[e2e] Do we have buffer bloat on edge routers or on core routers?

Alexandre Grojsgold algold at lncc.br
Sat Mar 30 09:02:12 PDT 2013

On 28-03-2013 17:31, Daniel Havey wrote:
> Having just finished my proposal and regained the ability to think about stuff, I'm going to agree with Oliver.
> I have no studies and I have no evidence.  However, I have a nice analysis ;^)  The ISP's edge router has a rate limiter because they want to sell us bandwidth.  However, they also don't want to drop those packets because they already did all the work of getting them to the edge router.
> This is a very likely place for bloat.

I don't know ... if the "excessive" packets are part of a long living  
flow (large file xfer, voice conference, etc...) the ISP would rather 
drop a few packets early, and doing so signal the source that it must 
packet rate, than allow a big buffer to grow and mess up all flows.

> Hmmmm, actually I do have a study:
> End-to-end Detection of ISP Traffic Shaping using Active and Passive Methods, Partha Kanuparthy and Constantine Dovrolis
> This is a large study with lots and lots of users all over the place.  Check the paper for details, but, it indicates that token buckets are prevalent.  If this is true, it is easy to imagine that the ISP's are configuring the queues on their edge routers so that they don't drop packets easily.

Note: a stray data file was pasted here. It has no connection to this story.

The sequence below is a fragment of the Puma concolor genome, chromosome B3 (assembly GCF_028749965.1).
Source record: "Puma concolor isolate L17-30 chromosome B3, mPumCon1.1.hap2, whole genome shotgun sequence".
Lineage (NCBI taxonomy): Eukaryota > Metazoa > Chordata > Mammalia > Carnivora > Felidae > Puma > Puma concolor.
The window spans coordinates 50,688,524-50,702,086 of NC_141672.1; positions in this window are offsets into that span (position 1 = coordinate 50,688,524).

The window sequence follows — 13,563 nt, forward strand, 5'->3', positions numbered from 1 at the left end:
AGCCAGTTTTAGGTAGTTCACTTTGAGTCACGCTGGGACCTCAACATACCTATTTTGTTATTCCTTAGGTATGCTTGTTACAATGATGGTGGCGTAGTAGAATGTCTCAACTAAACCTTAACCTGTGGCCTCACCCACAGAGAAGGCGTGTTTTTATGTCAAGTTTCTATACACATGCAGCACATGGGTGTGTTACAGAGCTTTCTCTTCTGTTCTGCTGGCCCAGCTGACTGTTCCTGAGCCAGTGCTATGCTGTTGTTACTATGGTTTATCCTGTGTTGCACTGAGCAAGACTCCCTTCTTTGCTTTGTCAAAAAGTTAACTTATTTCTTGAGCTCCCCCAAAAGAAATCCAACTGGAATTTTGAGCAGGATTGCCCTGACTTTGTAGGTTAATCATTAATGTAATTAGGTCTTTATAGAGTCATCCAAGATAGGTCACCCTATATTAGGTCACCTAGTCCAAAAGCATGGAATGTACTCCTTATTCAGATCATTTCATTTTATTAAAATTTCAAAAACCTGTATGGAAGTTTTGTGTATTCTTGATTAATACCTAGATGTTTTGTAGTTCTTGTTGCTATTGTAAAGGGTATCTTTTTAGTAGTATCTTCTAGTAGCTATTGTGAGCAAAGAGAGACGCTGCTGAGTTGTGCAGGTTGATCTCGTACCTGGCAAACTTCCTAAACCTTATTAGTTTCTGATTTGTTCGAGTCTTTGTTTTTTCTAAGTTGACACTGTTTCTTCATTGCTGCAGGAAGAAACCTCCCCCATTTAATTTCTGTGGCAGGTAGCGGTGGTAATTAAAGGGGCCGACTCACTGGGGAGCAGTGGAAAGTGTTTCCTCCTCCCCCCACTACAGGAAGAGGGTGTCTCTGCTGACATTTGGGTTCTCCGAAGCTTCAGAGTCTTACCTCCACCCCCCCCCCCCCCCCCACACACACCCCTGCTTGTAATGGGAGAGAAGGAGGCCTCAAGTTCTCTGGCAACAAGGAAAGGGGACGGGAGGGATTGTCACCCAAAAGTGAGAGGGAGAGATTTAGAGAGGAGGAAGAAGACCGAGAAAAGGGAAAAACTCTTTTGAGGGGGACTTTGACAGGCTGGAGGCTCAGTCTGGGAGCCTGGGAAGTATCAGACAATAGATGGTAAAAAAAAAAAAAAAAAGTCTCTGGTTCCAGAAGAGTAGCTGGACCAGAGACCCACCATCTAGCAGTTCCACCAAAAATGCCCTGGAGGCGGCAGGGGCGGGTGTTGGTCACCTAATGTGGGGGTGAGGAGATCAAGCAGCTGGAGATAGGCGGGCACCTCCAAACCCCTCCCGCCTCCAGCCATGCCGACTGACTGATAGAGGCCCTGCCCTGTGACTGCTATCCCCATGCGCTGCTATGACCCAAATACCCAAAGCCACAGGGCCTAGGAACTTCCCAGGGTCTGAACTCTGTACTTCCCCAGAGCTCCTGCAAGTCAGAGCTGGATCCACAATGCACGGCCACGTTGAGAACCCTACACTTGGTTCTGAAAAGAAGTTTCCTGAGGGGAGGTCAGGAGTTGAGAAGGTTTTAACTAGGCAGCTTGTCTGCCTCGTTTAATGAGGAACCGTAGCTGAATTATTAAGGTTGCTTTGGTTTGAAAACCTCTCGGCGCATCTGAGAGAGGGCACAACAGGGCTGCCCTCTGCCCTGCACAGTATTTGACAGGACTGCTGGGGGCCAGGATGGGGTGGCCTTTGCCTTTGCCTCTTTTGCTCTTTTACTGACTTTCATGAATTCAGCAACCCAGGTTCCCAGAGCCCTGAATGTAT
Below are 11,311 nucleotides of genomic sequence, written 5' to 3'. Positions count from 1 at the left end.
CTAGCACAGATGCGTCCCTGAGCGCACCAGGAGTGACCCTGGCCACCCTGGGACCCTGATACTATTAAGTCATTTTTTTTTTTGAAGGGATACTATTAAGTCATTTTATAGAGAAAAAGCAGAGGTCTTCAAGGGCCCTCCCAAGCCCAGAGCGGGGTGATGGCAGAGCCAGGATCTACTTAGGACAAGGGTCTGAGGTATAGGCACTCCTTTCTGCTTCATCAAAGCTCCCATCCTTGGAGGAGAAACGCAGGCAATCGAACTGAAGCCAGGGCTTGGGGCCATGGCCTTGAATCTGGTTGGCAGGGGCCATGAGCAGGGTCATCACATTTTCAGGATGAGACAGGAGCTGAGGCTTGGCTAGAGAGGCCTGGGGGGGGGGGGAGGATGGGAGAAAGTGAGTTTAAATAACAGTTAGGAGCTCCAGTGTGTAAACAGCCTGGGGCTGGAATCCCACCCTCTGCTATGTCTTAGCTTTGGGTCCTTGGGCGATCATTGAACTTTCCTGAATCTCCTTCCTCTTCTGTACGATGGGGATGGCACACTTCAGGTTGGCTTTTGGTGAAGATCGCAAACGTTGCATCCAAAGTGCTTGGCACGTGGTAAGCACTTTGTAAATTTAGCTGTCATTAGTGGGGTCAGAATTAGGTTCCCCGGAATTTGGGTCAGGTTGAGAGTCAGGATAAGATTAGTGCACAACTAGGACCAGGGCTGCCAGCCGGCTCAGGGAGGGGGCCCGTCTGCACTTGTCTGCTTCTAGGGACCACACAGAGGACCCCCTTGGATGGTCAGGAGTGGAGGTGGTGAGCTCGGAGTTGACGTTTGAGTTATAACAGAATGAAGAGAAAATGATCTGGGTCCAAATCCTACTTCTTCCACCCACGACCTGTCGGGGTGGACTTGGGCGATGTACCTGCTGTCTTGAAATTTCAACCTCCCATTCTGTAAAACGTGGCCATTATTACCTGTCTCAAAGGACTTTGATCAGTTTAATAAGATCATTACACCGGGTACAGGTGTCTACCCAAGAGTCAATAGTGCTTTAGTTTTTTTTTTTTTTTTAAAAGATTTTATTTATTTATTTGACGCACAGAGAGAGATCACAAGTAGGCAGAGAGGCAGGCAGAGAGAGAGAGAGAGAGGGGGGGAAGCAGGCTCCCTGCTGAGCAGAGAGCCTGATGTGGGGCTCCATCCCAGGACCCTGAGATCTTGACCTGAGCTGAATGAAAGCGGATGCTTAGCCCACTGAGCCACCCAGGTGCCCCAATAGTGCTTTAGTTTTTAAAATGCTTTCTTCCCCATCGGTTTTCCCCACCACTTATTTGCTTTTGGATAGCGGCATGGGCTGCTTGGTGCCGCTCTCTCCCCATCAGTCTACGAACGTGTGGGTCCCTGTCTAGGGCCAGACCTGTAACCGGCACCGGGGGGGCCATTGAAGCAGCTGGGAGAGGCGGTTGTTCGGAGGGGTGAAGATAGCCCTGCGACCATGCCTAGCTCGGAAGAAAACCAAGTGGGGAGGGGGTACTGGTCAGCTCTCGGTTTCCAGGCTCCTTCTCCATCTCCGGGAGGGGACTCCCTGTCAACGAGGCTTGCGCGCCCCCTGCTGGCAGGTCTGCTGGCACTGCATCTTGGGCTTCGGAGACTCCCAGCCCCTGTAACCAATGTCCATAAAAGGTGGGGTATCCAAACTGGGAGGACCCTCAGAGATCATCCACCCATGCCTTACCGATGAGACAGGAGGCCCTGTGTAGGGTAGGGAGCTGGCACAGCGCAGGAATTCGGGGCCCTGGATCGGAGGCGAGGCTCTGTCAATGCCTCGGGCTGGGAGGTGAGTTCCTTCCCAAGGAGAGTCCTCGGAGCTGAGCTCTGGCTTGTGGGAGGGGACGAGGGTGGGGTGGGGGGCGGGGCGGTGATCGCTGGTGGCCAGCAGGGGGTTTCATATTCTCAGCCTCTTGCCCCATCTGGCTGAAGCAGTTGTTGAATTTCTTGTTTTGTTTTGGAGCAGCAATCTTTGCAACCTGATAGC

> ...Daniel
> --- On Thu, 3/28/13, Oliver Hohlfeld <oliver at net.t-labs.tu-berlin.de> wrote:
>> From: Oliver Hohlfeld <oliver at net.t-labs.tu-berlin.de>
>> Subject: Re: [e2e] Do we have buffer bloat on edge routers or on core routers?
>> To: end2end-interest at postel.org
>> Date: Thursday, March 28, 2013, 11:38 AM
>> Hi,
>>> Perhaps my question is a stupid one, however, can
>> someone help me here?
>> While there is a lack of evidence, I tend to believe the
>> answer
>> is no for most networks.
>> Let me briefly elaborate on this issue. It is hard to
>> provide a
>> definite answer due to the multitude of possible devices
>> and
>> configurations. I tried conducting a survey of typical
>> hardware
>> combinations and talk to more operators, but had to give up
>> at some
>> point.
>> Signs of buffer bloat:
>> - I remember having read reports of queuing delays of up to
>>    one second in the Level 3 network. Unfortunately, I
>> can't
>>    find the reference any more.
>> Contra buffer bloat:
>> - By working with a tier-1 network, I never found evidence
>> for potential
>>    buffer bloat in their core and aggregation network
>> (might be
>>    different for other networks). The aggregation
>> network has been put
>>    under load and none of the devices showed excessive
>> queuing. In
>>    fact, queuing delays were minimal.
>>    In the core, the buffers are "reasonably" sized and
>> don't allow for
>>    excessive queuing.
>> - Typical buffer sizes are around 100ms. Juniper "M-Series"
>> routers
>>    are at 200ms.
>> - While it is theoretically possible to have bloated buffers
>> in the
>>    core, affording excessive buffering is getting more
>> expensive /
>>    infeasible with increasing line card speed (e.g.,
>> 100GE).
>> - The switching infrastructure in the aggregation network
>> is
>>    typically not equipped with a lot of buffer space.
>> In conclusion, from what I have seen so far, I believe that
>> buffer
>> bloat is mostly a problem at the edge.
>> Oliver


	Laboratório Nacional de Computação Científica http://www.lncc.br 
*Alexandre L. Grojsgold*
(24) 2233-6003 / (21) 8011-5593 / (21) 2275-9945 r:15

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